Mendoza said that so far she had paid out 11 vouchers totaling $1 million from the Illinois Department of Commerce and Economic Opportunity and 43 vouchers totaling nearly $1.7 million from the Illinois Department of Transportation “for architectural and design expenses related to the project.”

“There is plenty more work to do, and we must do everything to get this port moving along,” she said.

She added that a lot of the work that has been done so far and all of the payments that have gone out so far are for items the public does not see.

“It’s the behind-the-scenes work, all of which has to happen before you’ll see shovels in the ground,” she said. “And of course, we’re all anxious. We want to see shovels in the ground as soon as humanly possible, but don’t worry. This project is going to happen.”

Remaining work to be done before a ground-breaking can take place includes consultant work and “engineering work critical to making sure the project runs smoothly,” Mendoza said. 

State Sen. Dale Fowler (R-Harrisburg), State Rep. Patrick Windhorst (R-Metropolis), Cairo Mayor Thomas Simpson, NAACP chapter president Tyrone Coleman and Edward Smith, CEO of the Union Labor Life Insurance Company, joined Mendoza for the news conference.

“Every one of us up here, Democrat and Republican, southern and northern Illinois residents, are all 100 percent united on fighting for this port to become a reality,” Mendoza said.

Continued Priority

Fowler said at the event that the port is one of his top priorities.

“This place has always been one of my top priorities because of the economic development and the opportunity and the hope and the vision that lies here amongst this confluence: these two mighty rivers, the Ohio and the Mississippi, that doesn’t exist anywhere else in the entire nation, and we want to take advantage of that,” he said.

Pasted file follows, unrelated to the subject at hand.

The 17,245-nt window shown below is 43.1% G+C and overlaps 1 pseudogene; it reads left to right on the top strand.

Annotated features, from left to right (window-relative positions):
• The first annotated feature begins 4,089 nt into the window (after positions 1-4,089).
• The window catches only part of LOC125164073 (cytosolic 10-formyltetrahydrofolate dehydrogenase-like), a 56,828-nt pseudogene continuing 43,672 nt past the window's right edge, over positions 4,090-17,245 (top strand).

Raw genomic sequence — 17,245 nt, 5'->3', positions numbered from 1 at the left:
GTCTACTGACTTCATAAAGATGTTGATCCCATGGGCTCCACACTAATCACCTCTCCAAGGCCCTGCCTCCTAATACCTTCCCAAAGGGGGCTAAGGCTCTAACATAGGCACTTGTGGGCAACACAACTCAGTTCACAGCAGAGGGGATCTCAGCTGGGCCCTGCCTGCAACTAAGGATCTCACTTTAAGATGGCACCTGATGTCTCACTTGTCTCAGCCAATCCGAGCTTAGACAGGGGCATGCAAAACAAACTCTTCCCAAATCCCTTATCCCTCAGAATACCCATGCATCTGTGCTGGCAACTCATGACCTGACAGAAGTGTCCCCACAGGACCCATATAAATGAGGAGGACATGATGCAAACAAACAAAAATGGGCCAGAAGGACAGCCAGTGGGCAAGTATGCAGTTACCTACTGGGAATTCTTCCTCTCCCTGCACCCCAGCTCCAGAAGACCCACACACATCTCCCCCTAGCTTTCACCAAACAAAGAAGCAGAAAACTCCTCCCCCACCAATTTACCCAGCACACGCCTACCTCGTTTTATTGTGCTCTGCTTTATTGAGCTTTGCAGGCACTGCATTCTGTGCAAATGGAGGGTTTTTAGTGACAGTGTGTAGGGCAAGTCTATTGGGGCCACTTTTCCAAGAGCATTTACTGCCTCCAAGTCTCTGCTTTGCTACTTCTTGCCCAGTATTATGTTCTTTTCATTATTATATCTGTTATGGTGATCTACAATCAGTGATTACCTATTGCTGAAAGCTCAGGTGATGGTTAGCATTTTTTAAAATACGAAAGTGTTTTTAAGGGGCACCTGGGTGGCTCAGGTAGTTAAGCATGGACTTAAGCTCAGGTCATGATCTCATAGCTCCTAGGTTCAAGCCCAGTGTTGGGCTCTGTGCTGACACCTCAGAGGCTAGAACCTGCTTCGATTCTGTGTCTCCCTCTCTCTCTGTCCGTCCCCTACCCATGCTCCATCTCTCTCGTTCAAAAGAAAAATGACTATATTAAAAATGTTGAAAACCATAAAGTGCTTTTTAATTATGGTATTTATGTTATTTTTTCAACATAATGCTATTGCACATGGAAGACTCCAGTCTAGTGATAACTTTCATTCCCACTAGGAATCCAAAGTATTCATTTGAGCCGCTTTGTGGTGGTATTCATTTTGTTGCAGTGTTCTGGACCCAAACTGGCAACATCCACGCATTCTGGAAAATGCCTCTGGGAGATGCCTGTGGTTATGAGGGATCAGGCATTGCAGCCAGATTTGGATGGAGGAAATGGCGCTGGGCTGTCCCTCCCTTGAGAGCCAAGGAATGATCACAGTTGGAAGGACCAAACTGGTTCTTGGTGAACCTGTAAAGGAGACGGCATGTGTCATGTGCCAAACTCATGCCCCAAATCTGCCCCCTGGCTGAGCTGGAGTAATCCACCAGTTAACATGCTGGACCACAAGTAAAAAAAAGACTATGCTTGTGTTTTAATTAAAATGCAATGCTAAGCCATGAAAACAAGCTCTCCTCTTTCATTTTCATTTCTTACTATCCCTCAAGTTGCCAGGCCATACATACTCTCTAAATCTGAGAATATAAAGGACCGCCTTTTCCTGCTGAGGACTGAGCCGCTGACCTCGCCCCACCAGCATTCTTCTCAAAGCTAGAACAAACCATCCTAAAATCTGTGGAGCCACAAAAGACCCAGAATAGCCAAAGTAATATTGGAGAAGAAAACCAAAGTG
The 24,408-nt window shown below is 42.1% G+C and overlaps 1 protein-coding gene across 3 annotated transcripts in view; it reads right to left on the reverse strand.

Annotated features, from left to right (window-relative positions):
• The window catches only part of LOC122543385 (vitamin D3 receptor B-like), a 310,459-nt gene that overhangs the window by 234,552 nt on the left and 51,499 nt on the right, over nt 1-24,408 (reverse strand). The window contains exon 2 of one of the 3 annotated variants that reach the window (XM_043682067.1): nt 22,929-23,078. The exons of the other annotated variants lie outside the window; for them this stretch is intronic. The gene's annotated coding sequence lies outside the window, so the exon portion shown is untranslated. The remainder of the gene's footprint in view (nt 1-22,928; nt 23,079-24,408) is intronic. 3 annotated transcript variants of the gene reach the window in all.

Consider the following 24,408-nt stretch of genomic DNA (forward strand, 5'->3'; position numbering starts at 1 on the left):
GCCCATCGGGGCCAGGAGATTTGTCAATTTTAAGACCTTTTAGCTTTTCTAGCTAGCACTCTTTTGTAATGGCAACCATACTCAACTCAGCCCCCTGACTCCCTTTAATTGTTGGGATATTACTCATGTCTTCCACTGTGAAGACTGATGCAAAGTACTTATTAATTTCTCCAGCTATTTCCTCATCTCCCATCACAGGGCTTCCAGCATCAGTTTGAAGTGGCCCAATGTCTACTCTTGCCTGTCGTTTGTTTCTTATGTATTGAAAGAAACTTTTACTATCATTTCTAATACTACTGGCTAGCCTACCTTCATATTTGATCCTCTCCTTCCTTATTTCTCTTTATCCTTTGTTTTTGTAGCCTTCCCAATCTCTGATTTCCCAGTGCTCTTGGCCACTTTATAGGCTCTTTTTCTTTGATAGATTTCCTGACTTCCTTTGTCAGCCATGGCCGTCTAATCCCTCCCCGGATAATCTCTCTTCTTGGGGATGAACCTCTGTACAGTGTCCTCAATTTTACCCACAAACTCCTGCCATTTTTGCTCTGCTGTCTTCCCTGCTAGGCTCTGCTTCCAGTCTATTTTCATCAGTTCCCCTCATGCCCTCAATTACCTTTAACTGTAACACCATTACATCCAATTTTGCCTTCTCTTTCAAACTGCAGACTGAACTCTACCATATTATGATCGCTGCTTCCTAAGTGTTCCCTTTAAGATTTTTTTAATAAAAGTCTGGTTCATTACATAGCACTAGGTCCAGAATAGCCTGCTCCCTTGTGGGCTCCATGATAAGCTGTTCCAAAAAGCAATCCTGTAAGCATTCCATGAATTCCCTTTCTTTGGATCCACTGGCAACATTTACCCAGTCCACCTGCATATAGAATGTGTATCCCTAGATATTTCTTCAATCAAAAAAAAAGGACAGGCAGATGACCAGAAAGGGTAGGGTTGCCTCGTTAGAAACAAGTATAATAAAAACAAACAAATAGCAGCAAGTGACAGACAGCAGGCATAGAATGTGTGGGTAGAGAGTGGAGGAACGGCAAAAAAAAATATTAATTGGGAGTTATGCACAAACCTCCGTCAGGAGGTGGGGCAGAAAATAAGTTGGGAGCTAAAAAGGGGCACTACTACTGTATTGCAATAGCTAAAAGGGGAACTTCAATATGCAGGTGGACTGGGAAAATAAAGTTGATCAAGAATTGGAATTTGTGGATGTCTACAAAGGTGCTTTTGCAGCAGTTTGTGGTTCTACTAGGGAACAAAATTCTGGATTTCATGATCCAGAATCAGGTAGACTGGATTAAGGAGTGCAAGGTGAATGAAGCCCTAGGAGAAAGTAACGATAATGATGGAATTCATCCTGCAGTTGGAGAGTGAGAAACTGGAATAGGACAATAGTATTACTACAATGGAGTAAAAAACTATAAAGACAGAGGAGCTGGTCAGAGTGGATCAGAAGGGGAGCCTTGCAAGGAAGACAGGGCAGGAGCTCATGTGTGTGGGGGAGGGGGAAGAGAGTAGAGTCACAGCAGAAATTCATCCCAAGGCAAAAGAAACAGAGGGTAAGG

He noted the opportunities that he believes would come along with having a public port in Cairo.

“This industry is growing each and every day, especially in container-transportation opportunities, and we’re taking advantage of that because it is the most economical form of transportation that there is,” Fowler said.

Work on making the port a reality is ongoing, he said.

“We have a lot of work to do,” he said, then addressed Cairo residents directly. “There has been a lot of work behind the scenes, and we’re just so thankful for the administration and the governor for making this a priority and everyone involved, especially you and your hope and vision. I’ve seen the difference, the influx in enthusiasm in this community with the creation of the Cairo Preservation Society that’s raising money now to enhance the library and the Magnolia Manor and the Carriage House. It’s so encouraging to see people coming back to this community that had left and gone to other areas. Some from out of the state have come back because they see the vision in this community and the vision in southern Illinois.”

When reached July 26, Fowler said he was unable to provide an update but added, “There’s a tremendous amount of work going on behind the scenes.”

Aileron Communications, a Chicago-based public relations firm that represents the port district to the media, said the same day that no additional updates on the port project were available.